Welding Cast Iron Visual Inspection and Testing. I recently repaired some cast iron using Muggy Weld electrodes. During that episode, some of the viewers said the part I was welding was cast steel, even though we spark tested and drill tested it. I figured this would be a great opportunity to cut open our weld and do some more testing and experiments. Welding cast iron can be tricky because it is prone to cracking. In this episode I show you a 3rd option to help determine if something is cast iron and then we weld it up again using some 6010 electrodes on the Blue Demon welder. Many inverter welders wont run a 6010 rod. We then try solid mig wire, followed by TIG welding with some mild steel filler wire, then we experiment with TIG welding some 316L stainless filler wire. The results are what you would expect from no pre and post heat with a continuous weld. I hope you enjoyed these experiments as much as I did doing them!
BE SURE TO TUNE IN NEXT WEEK! WE ARE GOING TO BE DOING SOMETHING WITH CAST IRON THAT HAS NEVER BEEN DONE BEFORE! THEN WE ARE DOING A COMPLETE REPAIR FROM START TO FINISH!
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Disclaimer: These videos are intended for entertainment purposes only and as such, you should not attempt to do any of the things you see me doing. Always read and follow the manufacturer’s safety guidelines before handling tools. Seek professional advice and training before using any welding equipment. Never operate any tool without wearing the proper personal protective equipment. Final warning, Do not attempt to do any of the things you see me doing!
I am in charge of repairing castings in Korea.
However, we are repairing the casting products that are not in use already.
So I usually repair the cracks that occur during casting or where the casting sand penetrates.
So I would like to see a lot of videos of this kind.
I agree and I was concerned at first about the duty cycle, but 3 1/2 minutes of welding is actually a lot if your not doing pipe or production work, so for me, even though it has a low duty cycle, I have yet to hit it. This is my go to rig for most stick welding stuff just because I like how how smooth the arc starts and runs.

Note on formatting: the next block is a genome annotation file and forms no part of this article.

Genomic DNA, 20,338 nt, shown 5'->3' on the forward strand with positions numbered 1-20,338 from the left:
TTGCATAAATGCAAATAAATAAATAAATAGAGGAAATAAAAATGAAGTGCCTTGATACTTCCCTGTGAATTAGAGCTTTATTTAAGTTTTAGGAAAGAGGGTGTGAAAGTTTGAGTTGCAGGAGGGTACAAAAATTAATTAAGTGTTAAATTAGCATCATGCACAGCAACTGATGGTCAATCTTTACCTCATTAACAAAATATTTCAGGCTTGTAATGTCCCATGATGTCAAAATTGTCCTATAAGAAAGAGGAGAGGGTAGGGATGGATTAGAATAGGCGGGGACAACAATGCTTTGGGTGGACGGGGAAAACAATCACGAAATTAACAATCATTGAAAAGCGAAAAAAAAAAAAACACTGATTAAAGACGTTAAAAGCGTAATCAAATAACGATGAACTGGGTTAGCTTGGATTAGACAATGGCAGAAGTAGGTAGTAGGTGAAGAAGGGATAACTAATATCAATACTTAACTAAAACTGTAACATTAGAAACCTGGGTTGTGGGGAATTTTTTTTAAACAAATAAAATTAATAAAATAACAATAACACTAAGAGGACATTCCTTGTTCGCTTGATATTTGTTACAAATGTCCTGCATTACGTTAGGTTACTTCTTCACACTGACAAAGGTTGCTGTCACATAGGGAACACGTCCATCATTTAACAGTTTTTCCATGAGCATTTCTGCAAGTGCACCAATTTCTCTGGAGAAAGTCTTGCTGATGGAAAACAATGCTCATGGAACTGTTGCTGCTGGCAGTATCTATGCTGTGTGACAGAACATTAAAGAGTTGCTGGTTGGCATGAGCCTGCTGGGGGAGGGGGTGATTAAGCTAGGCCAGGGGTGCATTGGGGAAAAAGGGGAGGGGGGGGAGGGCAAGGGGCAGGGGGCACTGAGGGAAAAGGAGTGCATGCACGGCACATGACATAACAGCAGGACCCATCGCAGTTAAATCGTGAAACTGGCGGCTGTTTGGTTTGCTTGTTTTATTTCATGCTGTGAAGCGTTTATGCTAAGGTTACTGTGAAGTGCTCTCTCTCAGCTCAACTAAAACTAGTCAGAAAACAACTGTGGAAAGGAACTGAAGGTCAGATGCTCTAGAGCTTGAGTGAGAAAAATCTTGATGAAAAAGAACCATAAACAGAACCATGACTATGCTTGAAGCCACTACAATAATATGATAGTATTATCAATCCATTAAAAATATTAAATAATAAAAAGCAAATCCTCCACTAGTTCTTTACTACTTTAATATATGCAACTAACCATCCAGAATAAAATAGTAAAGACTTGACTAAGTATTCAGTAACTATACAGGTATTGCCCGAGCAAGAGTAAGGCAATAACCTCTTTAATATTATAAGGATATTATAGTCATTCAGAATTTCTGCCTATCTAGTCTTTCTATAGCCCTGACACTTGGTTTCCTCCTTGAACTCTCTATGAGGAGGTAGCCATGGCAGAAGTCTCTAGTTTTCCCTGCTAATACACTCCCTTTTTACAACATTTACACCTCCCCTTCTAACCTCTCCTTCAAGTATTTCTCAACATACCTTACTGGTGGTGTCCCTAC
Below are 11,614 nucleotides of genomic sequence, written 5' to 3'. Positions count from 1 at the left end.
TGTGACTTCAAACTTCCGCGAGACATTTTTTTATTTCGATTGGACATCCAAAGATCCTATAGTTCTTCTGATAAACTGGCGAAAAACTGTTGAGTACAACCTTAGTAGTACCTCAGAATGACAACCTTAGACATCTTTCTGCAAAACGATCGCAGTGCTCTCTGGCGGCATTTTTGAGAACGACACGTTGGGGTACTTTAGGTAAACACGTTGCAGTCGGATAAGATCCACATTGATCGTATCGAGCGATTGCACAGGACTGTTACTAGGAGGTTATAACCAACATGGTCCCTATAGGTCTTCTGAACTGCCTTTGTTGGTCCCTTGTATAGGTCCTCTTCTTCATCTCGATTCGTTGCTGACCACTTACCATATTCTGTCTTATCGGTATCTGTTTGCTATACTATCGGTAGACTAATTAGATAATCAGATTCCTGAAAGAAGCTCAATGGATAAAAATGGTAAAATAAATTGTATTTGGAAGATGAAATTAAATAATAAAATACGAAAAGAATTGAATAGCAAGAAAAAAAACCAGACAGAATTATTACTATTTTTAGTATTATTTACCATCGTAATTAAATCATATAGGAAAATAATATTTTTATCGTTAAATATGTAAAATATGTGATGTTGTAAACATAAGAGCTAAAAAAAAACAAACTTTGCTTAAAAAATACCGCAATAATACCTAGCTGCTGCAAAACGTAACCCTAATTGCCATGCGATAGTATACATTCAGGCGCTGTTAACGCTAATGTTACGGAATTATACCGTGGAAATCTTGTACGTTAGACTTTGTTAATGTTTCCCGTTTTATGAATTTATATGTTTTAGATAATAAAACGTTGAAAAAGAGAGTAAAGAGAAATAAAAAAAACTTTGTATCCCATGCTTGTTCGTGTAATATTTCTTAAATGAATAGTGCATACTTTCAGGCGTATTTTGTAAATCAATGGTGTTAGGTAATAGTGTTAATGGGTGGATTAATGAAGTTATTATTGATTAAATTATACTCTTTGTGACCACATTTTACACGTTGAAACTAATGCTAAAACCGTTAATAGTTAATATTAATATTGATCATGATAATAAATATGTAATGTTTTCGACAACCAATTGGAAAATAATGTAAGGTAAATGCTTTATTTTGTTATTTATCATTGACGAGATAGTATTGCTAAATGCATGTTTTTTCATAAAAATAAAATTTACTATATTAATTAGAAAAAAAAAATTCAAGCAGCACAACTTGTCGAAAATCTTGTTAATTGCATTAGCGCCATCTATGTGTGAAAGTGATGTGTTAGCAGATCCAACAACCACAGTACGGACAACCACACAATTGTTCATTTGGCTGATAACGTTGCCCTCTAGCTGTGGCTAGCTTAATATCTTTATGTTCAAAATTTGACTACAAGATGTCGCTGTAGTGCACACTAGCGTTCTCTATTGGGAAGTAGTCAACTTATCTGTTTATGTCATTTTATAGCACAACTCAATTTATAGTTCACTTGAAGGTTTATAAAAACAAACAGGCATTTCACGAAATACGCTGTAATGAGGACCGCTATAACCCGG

ive been welding since 1958 and would never use an arc welder on cast iron because it creates stress points. I use a cobra oxy-fuel torch and my filler is always foundry rod 9cast iron ) because it matches the part being repaired better. welding with oxy-fuel leaves the part easy to file, machine, etc.
That's excellent if you have the gear, but many folks watching this channel are just starting out with an old buzz box or inverter. I'd rather see those folks give it a try rather than just give up and throw it away because they dont have a torch and gas. Just my humble opinion anyways.
MIG welding cast iron rarely (if ever) works. I've never had it work. TIG Braze is the most likely to succeed. TIG Weld with Ni99 will usually work
It seems like the people that don't know better get away with it more than anyone else. 8\
using 7018 on malleable cast iron is possible if your only option is stick, but it only has a good chance of working if you properly pre-heat, and peen the weld. Other types of cast iron are less receptive to stick welding and especially white cast iron is basically impossible.
Thing is, parts like that are what we used to call pot metal back in nineteen hunnerd and high fat diet, they were cast with all the junk brought in from the junkyard (scrap from the scrapyard in limey language). There is no real way of guessing whats in a wummans handbag(purse to you ex colonials), and no real way of guessing whats in parts like that, might as well try to guess how much beef is in a McDos burger.That was a good experiment; interesting to see the results with different processes. The man I was apprenticed to used to say, "heat it up, braze it, then bury it-and forget where you buried it" LOL Next video sounds interesting.